BUENOS AIRES — The new government of Argentina has effectively voided an agreement with Iran to jointly investigate the deadly 1994 bombing of a Jewish center in the Argentine capital.
In its first week of operation, the government under President Mauricio Macri withdrew the appeal filed by its predecessor, led by Cristina Fernandez de Kirchner, of a federal court decision declaring the 2013 pact unconstitutional. Macri and his government were sworn in Thursday.
After his election last month, Macri pledged to void the pact, which has been criticized by Israel and Argentina’s Jews, among others. Iran has been accused of being behind the AMIA center bombing, which killed 85 and injured hundreds.
On Monday, lawyers of the Justice Ministry presented a file withdrawing the appeal of the court decision made last year when federal judges in Argentina declared unconstitutional the government’s cooperation with Iran on the investigation of the terrorist attack on the Buenos Aires center.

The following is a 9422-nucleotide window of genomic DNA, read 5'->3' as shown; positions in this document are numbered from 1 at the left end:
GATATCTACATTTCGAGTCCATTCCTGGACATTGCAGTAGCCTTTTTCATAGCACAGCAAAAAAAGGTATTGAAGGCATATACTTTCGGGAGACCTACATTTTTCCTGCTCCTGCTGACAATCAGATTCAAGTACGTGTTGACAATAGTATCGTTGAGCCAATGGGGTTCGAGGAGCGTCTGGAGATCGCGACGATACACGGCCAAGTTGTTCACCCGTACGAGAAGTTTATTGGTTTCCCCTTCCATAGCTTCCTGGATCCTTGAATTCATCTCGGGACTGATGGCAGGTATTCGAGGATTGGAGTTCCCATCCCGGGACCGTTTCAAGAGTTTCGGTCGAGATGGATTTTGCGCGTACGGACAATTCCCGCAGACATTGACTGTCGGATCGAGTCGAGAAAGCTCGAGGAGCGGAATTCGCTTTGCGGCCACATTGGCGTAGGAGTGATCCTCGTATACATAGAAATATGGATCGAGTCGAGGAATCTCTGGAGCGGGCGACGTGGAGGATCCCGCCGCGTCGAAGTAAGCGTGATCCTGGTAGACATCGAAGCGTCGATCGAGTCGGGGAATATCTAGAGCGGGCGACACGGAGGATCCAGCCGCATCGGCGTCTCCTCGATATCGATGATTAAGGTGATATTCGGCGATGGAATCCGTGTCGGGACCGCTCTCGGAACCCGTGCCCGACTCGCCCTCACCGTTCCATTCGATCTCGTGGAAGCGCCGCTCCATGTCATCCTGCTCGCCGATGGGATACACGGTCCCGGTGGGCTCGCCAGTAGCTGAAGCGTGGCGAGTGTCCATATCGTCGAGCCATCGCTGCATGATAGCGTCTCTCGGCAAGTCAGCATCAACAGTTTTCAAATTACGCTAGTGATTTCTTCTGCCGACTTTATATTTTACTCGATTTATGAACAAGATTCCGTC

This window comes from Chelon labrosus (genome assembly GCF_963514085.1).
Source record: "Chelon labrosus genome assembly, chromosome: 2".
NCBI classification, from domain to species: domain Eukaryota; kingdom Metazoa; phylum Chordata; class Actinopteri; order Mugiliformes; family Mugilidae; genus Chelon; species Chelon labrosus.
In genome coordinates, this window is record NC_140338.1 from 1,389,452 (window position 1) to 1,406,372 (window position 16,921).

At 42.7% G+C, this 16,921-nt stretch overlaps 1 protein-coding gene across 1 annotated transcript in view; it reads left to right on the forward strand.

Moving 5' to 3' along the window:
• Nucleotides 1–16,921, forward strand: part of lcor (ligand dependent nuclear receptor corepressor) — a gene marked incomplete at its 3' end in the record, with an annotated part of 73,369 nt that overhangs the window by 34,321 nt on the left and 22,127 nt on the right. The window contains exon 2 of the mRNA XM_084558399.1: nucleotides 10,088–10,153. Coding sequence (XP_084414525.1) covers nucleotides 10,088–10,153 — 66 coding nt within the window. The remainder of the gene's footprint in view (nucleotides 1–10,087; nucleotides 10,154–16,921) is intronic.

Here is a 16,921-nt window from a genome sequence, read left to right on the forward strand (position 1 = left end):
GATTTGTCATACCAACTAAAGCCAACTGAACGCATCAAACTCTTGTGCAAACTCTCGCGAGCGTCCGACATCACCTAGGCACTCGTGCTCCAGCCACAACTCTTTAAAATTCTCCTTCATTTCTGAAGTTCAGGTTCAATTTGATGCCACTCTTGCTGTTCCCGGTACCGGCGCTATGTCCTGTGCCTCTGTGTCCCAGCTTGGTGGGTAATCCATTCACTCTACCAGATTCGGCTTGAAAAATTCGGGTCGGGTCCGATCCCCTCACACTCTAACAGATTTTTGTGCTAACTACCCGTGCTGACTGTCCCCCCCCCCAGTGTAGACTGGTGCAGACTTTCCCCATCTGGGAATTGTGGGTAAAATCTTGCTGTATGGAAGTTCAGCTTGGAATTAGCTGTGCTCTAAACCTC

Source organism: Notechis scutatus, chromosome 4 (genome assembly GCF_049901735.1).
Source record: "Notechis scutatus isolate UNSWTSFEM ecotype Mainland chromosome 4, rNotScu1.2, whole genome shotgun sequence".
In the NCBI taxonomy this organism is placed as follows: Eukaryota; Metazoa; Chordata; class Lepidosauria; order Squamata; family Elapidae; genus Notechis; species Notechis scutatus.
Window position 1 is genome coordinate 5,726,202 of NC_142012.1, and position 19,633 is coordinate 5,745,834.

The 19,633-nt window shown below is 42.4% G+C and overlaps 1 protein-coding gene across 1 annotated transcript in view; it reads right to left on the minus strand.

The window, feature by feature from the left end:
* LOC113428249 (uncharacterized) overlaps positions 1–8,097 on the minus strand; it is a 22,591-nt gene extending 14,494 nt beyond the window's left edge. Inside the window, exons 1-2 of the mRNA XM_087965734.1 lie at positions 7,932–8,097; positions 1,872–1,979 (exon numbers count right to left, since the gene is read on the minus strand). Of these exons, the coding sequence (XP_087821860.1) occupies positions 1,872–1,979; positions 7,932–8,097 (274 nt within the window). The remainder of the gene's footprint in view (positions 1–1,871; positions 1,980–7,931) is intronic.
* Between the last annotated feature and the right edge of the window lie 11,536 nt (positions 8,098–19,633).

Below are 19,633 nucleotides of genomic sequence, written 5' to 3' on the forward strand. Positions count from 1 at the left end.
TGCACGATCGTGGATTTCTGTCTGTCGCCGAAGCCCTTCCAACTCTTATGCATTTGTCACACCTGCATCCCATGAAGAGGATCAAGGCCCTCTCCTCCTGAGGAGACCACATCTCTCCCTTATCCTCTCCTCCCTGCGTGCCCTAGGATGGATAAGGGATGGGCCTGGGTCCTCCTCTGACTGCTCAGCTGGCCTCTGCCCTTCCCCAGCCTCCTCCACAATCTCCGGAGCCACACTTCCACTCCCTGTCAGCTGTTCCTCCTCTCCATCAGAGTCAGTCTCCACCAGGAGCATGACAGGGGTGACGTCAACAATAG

AMIA and Argentina’s Jewish political umbrella group, DAIA, had filed a petition with the court arguing against cooperating with Iran because of evidence linking former Iranian government representatives to the bombing.
New Argentine Justice Minister German Garavano informed the media of the move on Friday.
“We are instructing our lawyers today to cease the appeal on Monday,” Garavano said just one day after being sworn in.
DAIA President Julio Schlosser, who was succeeded on Monday by Ariel Cohen Sabban as the new leader of Argentine Jewry, was elated.
“This news is excellent, not only for the DAIA but also for Argentine society,” Schlosser said.
Prime Minister Benjamin Netanyahu also praised the action.
“This is a welcome change of direction, and I hope we will see a significant improvement of Argentina-Israeli relations as well as a change for the better in relations with other countries in South America in the coming years,” Netanyahu said Sunday, during his weekly cabinet meeting.
The pact, signed by Argentina’s Jewish former foreign minister, Hector Timerman, and his Iranian counterpart, proposed the creation of a joint commission to help solve the bombing.
In November 2013, the late prosecutor Alberto Nisman, who was in charge of the AMIA case, asked a federal judge to declare the pact unconstitutional, saying the memorandum of understanding with Iran “constitutes a wrongful interference of the Executive Branch.”